Thank you, Pamela, for inviting me over to share how I found my style with your readers. Hi, I'm Jane from Cottage at the Crossroads.
My husband and I live in a small country cottage in South Carolina so there is no doubt what my style is. It's definitely Southern country cottage with leanings toward an English country cottage style. Which is really appropriate because our house was built by my husband's grandfather on land that has been in his family since the 1700s. The land was a grant from the King of England to encourage settlement in this region. And my husband's family has been here ever since. The South is dotted with numerous houses very similar to ours, but sadly, most of them are in disrepair or have been abandoned. We're preserving ours.
The front of our house has a screened-in porch, and you can see that the cottage style starts here with repurposed items and painted furniture. The shutters are actually bifold closet doors that someone was going to throw away. We rescued them to add a sense of privacy to our porch and make it feel more like a room.
And the red ticking, checks, and ruffles all say "cottage" along with the furniture that has an emphasis on comfort.
The front door is sporting a new patriotic door hanger. I love to decorate for the seasons and holidays, and July 4th is no different. I'm a retired school teacher and my husband says that sometimes he feels like he's living in a giant bulletin board! Ha! But for the summer, my decorating inside the house is simple.
When you enter our home, you will see a display of sweetgrass baskets. My husband Leo and I lived in Mt. Pleasant, SC for many years, and sweetgrass baskets are a traditional art form and found only in Mt. Pleasant and just a few places in Charleston, SC. Most of these were gifts to me by special people or students who I taught. The baskets are very durable and are made from native sweetgrass and pine needles sewn with strips of palmetto leaf. The art of weaving them is handed down in families from generation to generation.
If you collect something, I think it's important to group your items for greater impact. And this collection shows people a little bit about us when folks enter our front door. The pine piece is unique and tucks into this corner well. I have a great love of English pine pieces, but most of what I have are reproductions.
One hallmark of cottage decor is painted furniture, and you can see that I'm not afraid to paint something. To the left is a music cabinet that I painted last summer, and the little rustic coffee table was used on our back porch in our previous home. To get that cottage look, just mix the old with the new.
This floral print on my chair and ottoman reminded me of bark cloth when I purchased it years ago. It definitely has that retro, cottagy look.
I placed this vintage dresser scarf that I've had forever on our sofa table under the dough bowl. Simple and summery.
We have a large farmhouse table in our dining room. Nothing makes me happier than having every seat filled with family around the table.
And there's a grouping of jugs on top of the corner cabinet. I used to have them spread out throughout the house, but they have a greater impact when placed together. A few of them look like they could have held some moonshine in them, don't they!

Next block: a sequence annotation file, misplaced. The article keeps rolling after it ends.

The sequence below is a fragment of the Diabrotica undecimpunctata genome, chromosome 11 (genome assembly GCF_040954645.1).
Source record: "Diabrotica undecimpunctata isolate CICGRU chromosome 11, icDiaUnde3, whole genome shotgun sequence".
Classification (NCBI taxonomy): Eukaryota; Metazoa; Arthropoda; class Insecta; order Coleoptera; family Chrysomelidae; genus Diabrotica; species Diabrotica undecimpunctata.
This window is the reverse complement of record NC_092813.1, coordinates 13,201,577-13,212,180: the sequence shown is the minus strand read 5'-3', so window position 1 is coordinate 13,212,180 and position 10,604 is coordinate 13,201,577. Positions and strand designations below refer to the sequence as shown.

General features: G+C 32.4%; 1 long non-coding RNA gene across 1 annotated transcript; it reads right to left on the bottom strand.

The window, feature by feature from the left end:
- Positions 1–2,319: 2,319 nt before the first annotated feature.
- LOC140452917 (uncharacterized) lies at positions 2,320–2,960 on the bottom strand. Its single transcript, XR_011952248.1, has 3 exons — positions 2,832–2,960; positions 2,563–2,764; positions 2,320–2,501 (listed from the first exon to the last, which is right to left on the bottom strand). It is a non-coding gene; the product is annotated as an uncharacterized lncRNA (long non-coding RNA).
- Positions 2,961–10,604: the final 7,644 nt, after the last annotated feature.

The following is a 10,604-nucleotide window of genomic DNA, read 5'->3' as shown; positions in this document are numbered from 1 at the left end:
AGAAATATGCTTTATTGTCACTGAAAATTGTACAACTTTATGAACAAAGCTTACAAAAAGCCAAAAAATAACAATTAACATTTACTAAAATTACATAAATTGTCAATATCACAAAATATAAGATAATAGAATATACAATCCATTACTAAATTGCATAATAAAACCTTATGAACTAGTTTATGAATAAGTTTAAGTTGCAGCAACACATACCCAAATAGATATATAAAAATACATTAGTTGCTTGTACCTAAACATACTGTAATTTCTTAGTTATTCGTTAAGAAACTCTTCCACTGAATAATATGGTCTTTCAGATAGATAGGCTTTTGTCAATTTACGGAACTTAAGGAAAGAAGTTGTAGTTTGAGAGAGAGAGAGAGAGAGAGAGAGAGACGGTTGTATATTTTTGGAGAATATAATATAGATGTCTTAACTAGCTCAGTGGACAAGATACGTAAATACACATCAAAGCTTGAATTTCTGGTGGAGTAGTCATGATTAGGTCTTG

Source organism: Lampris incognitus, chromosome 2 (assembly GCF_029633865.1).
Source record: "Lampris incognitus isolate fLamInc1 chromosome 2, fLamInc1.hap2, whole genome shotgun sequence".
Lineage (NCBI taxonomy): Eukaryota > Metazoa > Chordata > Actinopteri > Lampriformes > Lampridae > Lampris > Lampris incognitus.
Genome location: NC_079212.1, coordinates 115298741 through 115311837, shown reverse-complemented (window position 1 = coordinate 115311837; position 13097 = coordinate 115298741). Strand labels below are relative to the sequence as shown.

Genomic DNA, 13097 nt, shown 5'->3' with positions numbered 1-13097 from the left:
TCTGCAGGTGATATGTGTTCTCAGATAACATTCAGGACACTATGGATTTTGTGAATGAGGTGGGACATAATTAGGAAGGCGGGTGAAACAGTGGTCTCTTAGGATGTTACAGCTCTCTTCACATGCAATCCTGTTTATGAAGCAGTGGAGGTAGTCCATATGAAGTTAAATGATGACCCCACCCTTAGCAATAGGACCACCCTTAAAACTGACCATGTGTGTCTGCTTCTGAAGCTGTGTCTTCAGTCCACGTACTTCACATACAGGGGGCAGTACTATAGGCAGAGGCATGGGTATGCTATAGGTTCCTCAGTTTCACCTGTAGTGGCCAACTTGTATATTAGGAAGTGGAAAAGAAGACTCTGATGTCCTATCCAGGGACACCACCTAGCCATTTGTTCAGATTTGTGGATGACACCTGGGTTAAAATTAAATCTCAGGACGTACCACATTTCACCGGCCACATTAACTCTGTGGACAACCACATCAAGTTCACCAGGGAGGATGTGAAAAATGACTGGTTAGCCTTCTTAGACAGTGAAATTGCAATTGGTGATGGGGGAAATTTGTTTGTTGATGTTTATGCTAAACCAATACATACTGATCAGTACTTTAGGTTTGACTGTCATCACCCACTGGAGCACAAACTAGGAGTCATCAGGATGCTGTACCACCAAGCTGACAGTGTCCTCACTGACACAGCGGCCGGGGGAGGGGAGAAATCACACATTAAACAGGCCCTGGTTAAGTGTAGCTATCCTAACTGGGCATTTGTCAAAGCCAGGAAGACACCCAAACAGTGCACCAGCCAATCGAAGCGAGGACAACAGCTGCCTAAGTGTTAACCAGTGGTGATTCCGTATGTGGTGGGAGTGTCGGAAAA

You'll never find a cottage without some fresh flowers in it and these came from our yard. Nothing adds more life to a room than fresh flowers.
And real plants, of course! My favorite is English ivy, but do you see those fern fronds in the candle holders? Psst! Don't tell anyone, but they're artificial!
And so are these succulents! I'm not big on using artificial plants in decorating, but they are making some now that are really hard to tell that they're faux.
I recently hung this beach painting for the summer. It's an original, and I got it along with another item for $15 at the auction that I attend. Flea markets and garage sales are also wonderful resources for finding items to complete a cottage look.
In the cupboard in the dining room, I have displayed some milk glass that I've started collecting. Pieces of milk glass are usually very inexpensive and easily found.
Nothing says cottage more than beadboard so we clad the walls in the bathroom with it when we were modernizing it. And we added some in our kitchen, too. If you're on a budget, you can use beadboard wallpaper to get the cottage look for less. You'd never know it wasn't real beadboard unless you touched it.
Pamela asked me to share a treasured find, and this is my grandmother's pie safe. I can remember going to her house when I was a little girl and seeing freshly baked pies sitting on its shelves. She gave it to me in the 198os and I've treasured it ever since.
Not a valuable antique but a family treasure, for sure. Now I use it as a bookcase.
This butter mold and egg basket also belonged to her, and I have many memories of her associated with these items. Putting out old, family pieces help to tell your story when you're decorating.
Just how did I develop my cottage style? Well, I've always loved old things even when I was young. And I used checks in decorating several decades ago. In between, I've decorated with 18th century furniture, but it was a little fancy for me. So I switched to a more rustic country style during the 80s when it was at its height of popularity. Since then, I've developed my own style by choosing things that fall somewhere in between those styles.
What advice do I have for decorating? Well, you don't want things to be all matchy and look like you bought everything at one store! Take time to acquire things you really love. Put out your personal collections to create a unique home. And paint can be your best friend!
And remember, people are not really going to care what things you have. It's how you make them FEEL when they come to visit you. That's the important thing!